Tom Frewen: NZoA Board Members Commission Political Docos

Article – Tom Frewen

Fresh controversy surrounds Prime Minister John Key’s electorate chairman, Stephen McElrea, as documents released under the Official Information Act reveal his involvement in commissioning television productions for screening on TV3.


NZ On Air Board Members Involved In Documentary Production

By Tom Frewen

Fresh controversy surrounds Prime Minister John Key’s electorate chairman, Stephen McElrea, as documents released under the Official Information Act reveal his involvement in commissioning television productions for screening on TV3.

The documents show the extent that McElrea and fellow New Zealand on Air board member, Nicole Hoey, herself a television producer, are involved in selecting topics and producers for a series of four “popular factual” programmes under the collective title of “The Story” and backed with total of $1.1 million of taxpayer funding.

The money comes from the $15 million originally given to TVNZ by Labour to fund “charter” programmes and renamed the Platinum Fund by National to for use as a production subsidy by all networks on a contestable basis. Intended to “provide special insight and understanding into the workings of key institutions” the documentaries appear to have morphed into the new reality television genre known as “observational reality” or “popular factual”. A recent example is The Secret Life of Dancers which started on TV3 on Tuesday night.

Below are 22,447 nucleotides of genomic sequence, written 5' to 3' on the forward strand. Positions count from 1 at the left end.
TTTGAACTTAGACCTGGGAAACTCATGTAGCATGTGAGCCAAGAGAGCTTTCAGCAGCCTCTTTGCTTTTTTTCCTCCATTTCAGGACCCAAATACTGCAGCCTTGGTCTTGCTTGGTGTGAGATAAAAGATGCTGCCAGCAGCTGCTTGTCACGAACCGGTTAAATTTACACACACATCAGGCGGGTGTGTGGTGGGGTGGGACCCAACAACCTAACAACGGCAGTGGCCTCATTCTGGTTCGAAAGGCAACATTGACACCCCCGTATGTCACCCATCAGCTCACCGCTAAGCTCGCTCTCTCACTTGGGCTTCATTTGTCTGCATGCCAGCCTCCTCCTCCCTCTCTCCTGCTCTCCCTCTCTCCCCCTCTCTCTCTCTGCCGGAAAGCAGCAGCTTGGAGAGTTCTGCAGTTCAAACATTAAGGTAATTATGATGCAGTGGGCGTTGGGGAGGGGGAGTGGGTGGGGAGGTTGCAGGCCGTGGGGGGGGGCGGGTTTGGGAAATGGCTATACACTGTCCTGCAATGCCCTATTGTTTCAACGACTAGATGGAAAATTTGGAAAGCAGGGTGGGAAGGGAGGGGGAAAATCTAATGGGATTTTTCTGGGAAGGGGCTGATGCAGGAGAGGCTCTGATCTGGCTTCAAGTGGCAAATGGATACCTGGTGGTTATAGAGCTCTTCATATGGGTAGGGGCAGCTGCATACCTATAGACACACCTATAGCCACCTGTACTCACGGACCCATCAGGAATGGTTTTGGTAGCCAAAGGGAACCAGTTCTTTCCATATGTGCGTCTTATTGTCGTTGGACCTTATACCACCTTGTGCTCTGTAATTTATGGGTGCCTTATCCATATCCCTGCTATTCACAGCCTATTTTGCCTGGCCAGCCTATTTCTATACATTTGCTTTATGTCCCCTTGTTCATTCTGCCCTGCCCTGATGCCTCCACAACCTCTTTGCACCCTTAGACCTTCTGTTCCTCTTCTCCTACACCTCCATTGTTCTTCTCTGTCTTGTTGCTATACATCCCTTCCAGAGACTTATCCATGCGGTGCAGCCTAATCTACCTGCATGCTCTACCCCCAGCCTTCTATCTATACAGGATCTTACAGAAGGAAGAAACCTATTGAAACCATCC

Seeking expressions of interest from producers last year, New Zealand on Air said it wanted the programmes to “explore aspects of the challenges faced in New Zealand’s four main areas of public spending – health, education,welfare and law and order.”

From 62 responses, four projects were selected by a committee comprising McElrea, Hoey, TV3’s Sue Woodfield and Glenn Usmar from New Zealand on Air. One, presumably the programme about law and order, has been kept secret because it has not yet been “green lit”. The health system is to be examined in a programme about one hospital, in Queenstown. The “inside story of New Zealand education” will be revealed by televising a year in a high school. New Zealand on Air chief executive, Jane Wrightson, insists the programme will not be about charter schools. Nevertheless, part of the programme’s synopsis has been censored, apparently on grounds of commercial sensitivity.

Potentially the most controversial of all, the programme about social welfare will be about whanau ora – “a behind the scenes look at the roll out of this new initiative that seeks to deliver positive social outcomes for Maori.”

As well as revealing a surprising level of involvement in individual programme production by politically appointed board members, the documents confirm the potential for perception of political interference when one of the board member is the prime minister’s nominee.

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